Yemen's Houthi rebels on Saturday began a long-delayed withdrawal of forces from the port facility in the key city of Hodeida, the group said, following the terms of a December cease-fire aimed at alleviating the world's worst humanitarian crisis.
Mohammed Ali al-Houthi, the head of the rebels' Supreme Revolutionary Committee, said the pullout from Hodeida, as well as the two smaller ports of Salif and Ras Issa, started at 10 a.m.
The country's bloody civil war erupted in September 2014, when Shiite Houthi rebels swept into the capital city of Sanaa. A Saudi-led coalition soon intervened to back the government of President Abed Rabbo Mansour Hadi. The cease-fire in Hodeida, which halted months of heavy fighting in the city, called for the mutual withdrawal of rebel and government forces from the city's port, and the two smaller ports in the province.
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Sadek Dawad, a government negotiator, said he welcomed the "first step of the first phase of redeployment" of rebel forces in the area. He urged the U.N. to verify and watch the pullout. He also called for the removal of land mines laid by the Houthis.
The information minister of Yemen's internationally recognized government, Moammer al-Iryani, warned of "attempts by the (Houthi) Militia to mislead" the U.N. Security Council before an expected meeting next week.
"Any unilateral spread not allowing the principle of control and joint verification of the implementation of the terms of the Sweden agreement is dodging and cannot be accepted," he said.
The U.N. Mission to Support the Hodeida Agreement said Saturday it is monitoring "the initial unilateral redeployment" of Houthi rebels form the ports, which is to be completed on Tuesday.
Hodeida is the main international entry point for 70 percent of imports and humanitarian aid to Yemen, where the four-year civil war has killed an estimated 60,000 people and pushed much of the country to the brink of famine. Nearly two thirds of Yemenis are in need of some sort of aid and 3 million displaced. Thousands have died of malnutrition, preventable diseases and epidemics.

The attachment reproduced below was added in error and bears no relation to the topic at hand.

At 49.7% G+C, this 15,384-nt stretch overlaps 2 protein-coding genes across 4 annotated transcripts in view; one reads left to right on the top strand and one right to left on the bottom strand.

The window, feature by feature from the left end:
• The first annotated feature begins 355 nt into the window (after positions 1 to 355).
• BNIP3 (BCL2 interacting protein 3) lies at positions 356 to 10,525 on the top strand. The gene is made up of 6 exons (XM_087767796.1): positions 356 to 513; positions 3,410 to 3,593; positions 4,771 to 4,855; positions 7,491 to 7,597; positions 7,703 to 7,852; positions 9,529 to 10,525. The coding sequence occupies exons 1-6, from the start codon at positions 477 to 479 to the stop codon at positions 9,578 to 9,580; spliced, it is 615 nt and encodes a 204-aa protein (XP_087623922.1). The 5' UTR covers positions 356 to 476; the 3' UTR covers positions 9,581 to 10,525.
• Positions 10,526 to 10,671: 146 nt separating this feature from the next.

British Foreign Minister Jeremy Hunt welcomed the Houthi pullout from the ports. "We appear to be approaching implementation of the mutual redeployment of forces - a key step to ending this brutal war," he tweeted.
Kurt Tjossem, the International Rescue Committee's regional director for the Horn and East Africa, said in a statement "it is crucial that the force redeployments move forward and are verified and are followed by sustained commitment by all parties to make good on their Stockholm obligations."
An official from the internationally recognized government said officials would meet with the head of the U.N. operation monitoring the cease-fire, Lt. Gen. Michael Lollesgaard, later Saturday. The official spoke on condition of anonymity as he was not authorized to speak with the media.
Lollesgaard said Friday that the Houthis' withdrawal from the three ports marked the first practical step toward realizing the cease-fire. He added that the Houthis must commit to following fully through with the redeployment, which is expected to take place over three days.
Lollesgaard said the full implementation of the Hodeida deal remains instrumental to ensuring life-saving humanitarian access inside Yemen.
The U.N.-brokered deal was vague on who will control Hodeida's strategic ports after the sides withdraw, saying a "local force" would take over without specifying further.
The pullout was scheduled to take place two weeks after the cease-fire went into force on Dec. 18. But a lack of trust between the government and the Houthis hampered agreement on details of the withdrawals. Each side has accused the other of violating the Hodeida cease-fire, and fighting has continued in other parts of the country.
The agreement in Sweden also included a prisoner exchange between the two sides, which has yet to be carried out.
Also on Saturday, fighting continued in the southern Dhale province, which had been under the control of forces loyal to the internationally recognized government.
The rebels' Health Ministry said in a statement an airstrike by the Saudi-led coalition killed six children and a woman in the district of Qaaraba. The statement said the airstrike also wounded 17 people, including 11 children.
A spokesman for the Saudi-led coalition didn't respond to calls seeking comment.
Rebel incursions into Dhale started in April, and it was was in part aided by ongoing feuding between government fighters and those backed by the United Arab Emirates, which is part of the Saudi-led coalition.